How the 2015 NBA draft will work
An explanation of the terms and processes in the NBA draft.
Read this primer on understanding the NBA drafting process and how it works:
What is the NBA draft?
The NBA draft is a platform for players who have never played in the league before to be drafted by various teams. Every year the NBA Draft brings in a vivid display of talent, taken from various colleges, who are watched by the NBA teams throughout the year. The basic requirement is that the players should be 19 years old the year they are drafted, if they turn 19 a year later they are not eligible to be selected through the draft method.
For the native players, i.e. , the players from the United States, they can be a part of the draft only after one year of graduation from their high school class. “One and dones” is a term used for star players who enroll into a college and play college basketball for just one year. The draft not only includes college players but also includes players who take a one year gap after high school and International players. However, there are loopholes whereby it is not compulsory to play one year of college basketball, which is when players choose to save that year by playing professionally in Europe (for example, Brandon Jennings).
This process of drafting players every year is a great source for bringing in young energy into the league. It also gives the non-playoffs teams of the previous season a fair chance to strengthen their team if they win a good lottery pick in the NBA Draft Lottery. Basically, the teams that do not make it to the playoffs in the previous season get a chance to participate in a lottery to determine the draft order.
According to the present rules, 14 non-playoff teams get to participate in the lottery pick for the first three picks. The lottery is weighted so that the team with the worst record has the best chance of earning higher draft picks. The lottery process defines the first three picks of the draft. The rest of the first-round order of picks is in reverse order of the teams' win-loss record. The draft order of the second round is not decided by lottery picks. A draft pick whose position is determined by the lottery system is called “lottery pick” and the non-playoff teams which participate in the lottery are called “lottery teams”.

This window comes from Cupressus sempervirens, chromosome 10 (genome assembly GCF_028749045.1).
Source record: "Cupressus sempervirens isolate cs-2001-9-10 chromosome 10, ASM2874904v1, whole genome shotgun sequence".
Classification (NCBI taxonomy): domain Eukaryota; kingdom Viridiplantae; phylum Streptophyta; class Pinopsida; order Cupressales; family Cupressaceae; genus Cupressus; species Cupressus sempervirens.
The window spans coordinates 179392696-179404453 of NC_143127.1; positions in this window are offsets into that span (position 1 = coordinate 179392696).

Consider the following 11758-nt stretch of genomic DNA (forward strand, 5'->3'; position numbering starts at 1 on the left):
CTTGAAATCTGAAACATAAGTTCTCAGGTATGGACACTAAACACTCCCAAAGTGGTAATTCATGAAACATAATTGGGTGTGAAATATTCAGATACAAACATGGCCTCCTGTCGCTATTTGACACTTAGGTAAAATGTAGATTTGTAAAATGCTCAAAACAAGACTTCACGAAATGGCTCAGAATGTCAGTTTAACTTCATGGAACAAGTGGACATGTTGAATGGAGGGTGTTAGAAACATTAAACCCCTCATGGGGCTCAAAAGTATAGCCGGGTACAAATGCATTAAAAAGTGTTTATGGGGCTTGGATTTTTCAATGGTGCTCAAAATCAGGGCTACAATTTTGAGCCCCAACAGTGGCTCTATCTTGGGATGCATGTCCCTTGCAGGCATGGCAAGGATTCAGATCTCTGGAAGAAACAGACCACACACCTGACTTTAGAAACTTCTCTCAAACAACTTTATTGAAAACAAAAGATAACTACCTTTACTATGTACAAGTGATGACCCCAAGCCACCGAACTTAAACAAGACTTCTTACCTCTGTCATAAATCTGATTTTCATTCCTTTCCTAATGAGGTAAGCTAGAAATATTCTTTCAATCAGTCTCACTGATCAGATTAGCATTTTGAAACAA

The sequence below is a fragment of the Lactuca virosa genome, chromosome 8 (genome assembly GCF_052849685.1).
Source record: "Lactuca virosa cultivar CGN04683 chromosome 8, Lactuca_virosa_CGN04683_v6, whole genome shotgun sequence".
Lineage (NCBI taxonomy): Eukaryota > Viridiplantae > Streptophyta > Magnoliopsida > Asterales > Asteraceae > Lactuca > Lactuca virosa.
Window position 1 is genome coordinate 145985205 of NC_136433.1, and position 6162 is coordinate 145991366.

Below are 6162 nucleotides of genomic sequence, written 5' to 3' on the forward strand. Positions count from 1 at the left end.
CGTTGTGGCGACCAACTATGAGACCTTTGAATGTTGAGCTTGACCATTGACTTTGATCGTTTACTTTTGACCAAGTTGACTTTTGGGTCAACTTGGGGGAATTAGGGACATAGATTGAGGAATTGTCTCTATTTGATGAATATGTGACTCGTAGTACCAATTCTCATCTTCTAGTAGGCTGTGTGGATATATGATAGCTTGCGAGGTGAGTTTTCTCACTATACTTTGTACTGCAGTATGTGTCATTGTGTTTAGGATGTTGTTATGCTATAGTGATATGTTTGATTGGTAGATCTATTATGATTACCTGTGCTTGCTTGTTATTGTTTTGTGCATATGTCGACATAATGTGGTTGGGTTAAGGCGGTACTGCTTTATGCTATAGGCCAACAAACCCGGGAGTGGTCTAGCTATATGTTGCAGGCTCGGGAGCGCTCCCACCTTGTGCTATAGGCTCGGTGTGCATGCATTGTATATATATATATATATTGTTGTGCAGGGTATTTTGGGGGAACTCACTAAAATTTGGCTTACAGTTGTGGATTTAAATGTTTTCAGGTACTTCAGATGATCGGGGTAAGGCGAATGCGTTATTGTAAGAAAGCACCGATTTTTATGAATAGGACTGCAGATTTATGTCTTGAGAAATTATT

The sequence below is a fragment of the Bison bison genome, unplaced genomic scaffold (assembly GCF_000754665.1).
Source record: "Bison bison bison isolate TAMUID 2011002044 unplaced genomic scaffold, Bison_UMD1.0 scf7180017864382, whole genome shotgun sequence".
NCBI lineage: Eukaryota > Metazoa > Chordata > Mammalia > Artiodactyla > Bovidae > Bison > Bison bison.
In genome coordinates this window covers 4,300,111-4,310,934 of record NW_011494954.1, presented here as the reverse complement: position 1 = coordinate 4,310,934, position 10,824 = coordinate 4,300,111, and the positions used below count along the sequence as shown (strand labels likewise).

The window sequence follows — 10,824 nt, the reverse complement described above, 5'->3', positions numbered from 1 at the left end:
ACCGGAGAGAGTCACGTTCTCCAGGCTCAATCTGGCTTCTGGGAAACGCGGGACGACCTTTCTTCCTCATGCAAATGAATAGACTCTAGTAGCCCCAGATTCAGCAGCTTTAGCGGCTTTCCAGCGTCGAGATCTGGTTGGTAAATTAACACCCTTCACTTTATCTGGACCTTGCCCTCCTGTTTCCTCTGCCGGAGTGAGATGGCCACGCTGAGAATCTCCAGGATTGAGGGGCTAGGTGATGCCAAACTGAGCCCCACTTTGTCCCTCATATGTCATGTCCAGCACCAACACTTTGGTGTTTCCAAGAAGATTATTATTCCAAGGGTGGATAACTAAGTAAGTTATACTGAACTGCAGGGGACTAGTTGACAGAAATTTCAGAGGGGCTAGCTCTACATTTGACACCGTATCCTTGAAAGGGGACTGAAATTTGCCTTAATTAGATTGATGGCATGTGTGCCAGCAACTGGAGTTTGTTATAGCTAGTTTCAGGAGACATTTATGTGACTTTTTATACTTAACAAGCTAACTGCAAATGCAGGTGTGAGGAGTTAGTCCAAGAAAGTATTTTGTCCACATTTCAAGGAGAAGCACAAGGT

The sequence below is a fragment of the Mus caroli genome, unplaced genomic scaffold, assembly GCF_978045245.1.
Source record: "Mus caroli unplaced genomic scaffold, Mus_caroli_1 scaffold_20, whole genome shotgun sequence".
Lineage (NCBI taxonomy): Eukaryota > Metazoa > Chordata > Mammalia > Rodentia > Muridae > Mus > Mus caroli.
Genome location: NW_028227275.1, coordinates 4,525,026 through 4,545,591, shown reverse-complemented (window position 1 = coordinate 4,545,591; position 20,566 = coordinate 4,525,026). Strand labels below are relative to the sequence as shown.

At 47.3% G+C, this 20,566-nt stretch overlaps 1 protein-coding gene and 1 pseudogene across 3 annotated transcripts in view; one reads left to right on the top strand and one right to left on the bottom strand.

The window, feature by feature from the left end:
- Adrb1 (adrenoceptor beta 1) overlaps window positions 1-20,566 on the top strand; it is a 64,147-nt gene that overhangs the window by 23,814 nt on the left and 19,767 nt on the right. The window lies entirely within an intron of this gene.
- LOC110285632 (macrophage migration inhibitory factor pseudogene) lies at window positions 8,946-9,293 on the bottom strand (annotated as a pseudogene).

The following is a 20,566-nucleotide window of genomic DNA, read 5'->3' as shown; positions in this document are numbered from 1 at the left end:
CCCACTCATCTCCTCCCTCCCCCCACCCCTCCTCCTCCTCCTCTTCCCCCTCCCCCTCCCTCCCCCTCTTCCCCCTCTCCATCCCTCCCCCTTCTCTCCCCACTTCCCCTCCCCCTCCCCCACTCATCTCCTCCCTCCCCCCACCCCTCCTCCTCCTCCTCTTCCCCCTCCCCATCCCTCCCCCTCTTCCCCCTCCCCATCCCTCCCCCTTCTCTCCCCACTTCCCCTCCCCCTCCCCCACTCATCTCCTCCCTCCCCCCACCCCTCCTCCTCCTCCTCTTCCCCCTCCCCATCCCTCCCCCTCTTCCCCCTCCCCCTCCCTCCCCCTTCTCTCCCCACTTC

NBA Draft History
Pre 1985 era – Territorial picks and coin flip picks
The pre 1985 era where the weighted lottery system didn’t exist used two different methods to decide which team gets the first overall pick. Up until 1966 the teams would draft in the reverse order of their win-loss record. Nevertheless, a special territorial pick rule gave the teams a chance to choose a player from its local area. But, if a team used this special pick, they forfeit their first round pick.
In 1966 though, NBA announced a new Coin-flip system where a coin flip between the worst teams in either conferences would determine the first pick. The team which lost the toss would get the second overall pick. The coin flip was brought into usage to give the worst teams from both conferences an equal chance to pick first. This system remained till 1984.
1985-1989: Early lottery system